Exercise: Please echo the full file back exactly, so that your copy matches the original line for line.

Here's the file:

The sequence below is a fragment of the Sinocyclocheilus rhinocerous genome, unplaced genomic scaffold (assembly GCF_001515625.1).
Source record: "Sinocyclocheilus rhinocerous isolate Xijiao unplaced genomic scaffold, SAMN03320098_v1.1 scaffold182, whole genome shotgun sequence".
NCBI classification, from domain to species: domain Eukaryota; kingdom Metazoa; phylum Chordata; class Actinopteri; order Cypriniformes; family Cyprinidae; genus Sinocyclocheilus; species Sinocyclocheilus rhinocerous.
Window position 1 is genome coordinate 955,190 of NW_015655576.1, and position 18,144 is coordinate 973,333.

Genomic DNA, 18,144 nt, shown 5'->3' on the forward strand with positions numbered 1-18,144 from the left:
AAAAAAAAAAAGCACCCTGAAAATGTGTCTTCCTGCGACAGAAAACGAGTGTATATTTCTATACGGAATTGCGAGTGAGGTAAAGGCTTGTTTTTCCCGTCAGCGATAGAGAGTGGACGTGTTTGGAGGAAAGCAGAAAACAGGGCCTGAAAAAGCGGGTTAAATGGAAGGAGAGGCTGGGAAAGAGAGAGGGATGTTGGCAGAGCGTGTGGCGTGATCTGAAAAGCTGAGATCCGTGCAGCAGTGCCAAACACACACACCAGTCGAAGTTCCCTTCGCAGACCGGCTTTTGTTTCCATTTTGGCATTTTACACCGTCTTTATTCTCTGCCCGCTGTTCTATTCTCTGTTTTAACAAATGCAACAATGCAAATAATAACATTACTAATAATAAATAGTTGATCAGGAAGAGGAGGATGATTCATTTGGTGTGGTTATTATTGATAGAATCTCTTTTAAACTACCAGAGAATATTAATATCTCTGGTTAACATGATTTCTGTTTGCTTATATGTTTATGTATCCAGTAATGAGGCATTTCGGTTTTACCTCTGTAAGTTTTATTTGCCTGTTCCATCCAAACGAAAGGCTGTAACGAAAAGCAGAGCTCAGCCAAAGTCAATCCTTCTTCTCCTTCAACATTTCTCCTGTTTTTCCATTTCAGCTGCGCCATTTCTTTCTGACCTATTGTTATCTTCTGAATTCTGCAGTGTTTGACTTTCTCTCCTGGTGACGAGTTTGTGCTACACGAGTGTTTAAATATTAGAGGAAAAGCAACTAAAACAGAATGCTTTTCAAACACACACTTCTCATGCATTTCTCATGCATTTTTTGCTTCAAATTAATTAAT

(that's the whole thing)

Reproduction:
The sequence below is a fragment of the Sinocyclocheilus rhinocerous genome, unplaced genomic scaffold (assembly GCF_001515625.1).
Source record: "Sinocyclocheilus rhinocerous isolate Xijiao unplaced genomic scaffold, SAMN03320098_v1.1 scaffold182, whole genome shotgun sequence".
NCBI classification, from domain to species: domain Eukaryota; kingdom Metazoa; phylum Chordata; class Actinopteri; order Cypriniformes; family Cyprinidae; genus Sinocyclocheilus; species Sinocyclocheilus rhinocerous.
Window position 1 is genome coordinate 955,190 of NW_015655576.1, and position 18,144 is coordinate 973,333.

Genomic DNA, 18,144 nt, shown 5'->3' on the forward strand with positions numbered 1-18,144 from the left:
AAAAAAAAAAAGCACCCTGAAAATGTGTCTTCCTGCGACAGAAAACGAGTGTATATTTCTATACGGAATTGCGAGTGAGGTAAAGGCTTGTTTTTCCCGTCAGCGATAGAGAGTGGACGTGTTTGGAGGAAAGCAGAAAACAGGGCCTGAAAAAGCGGGTTAAATGGAAGGAGAGGCTGGGAAAGAGAGAGGGATGTTGGCAGAGCGTGTGGCGTGATCTGAAAAGCTGAGATCCGTGCAGCAGTGCCAAACACACACACCAGTCGAAGTTCCCTTCGCAGACCGGCTTTTGTTTCCATTTTGGCATTTTACACCGTCTTTATTCTCTGCCCGCTGTTCTATTCTCTGTTTTAACAAATGCAACAATGCAAATAATAACATTACTAATAATAAATAGTTGATCAGGAAGAGGAGGATGATTCATTTGGTGTGGTTATTATTGATAGAATCTCTTTTAAACTACCAGAGAATATTAATATCTCTGGTTAACATGATTTCTGTTTGCTTATATGTTTATGTATCCAGTAATGAGGCATTTCGGTTTTACCTCTGTAAGTTTTATTTGCCTGTTCCATCCAAACGAAAGGCTGTAACGAAAAGCAGAGCTCAGCCAAAGTCAATCCTTCTTCTCCTTCAACATTTCTCCTGTTTTTCCATTTCAGCTGCGCCATTTCTTTCTGACCTATTGTTATCTTCTGAATTCTGCAGTGTTTGACTTTCTCTCCTGGTGACGAGTTTGTGCTACACGAGTGTTTAAATATTAGAGGAAAAGCAACTAAAACAGAATGCTTTTCAAACACACACTTCTCATGCATTTCTCATGCATTTTTTGCTTCAAATTAATTAAT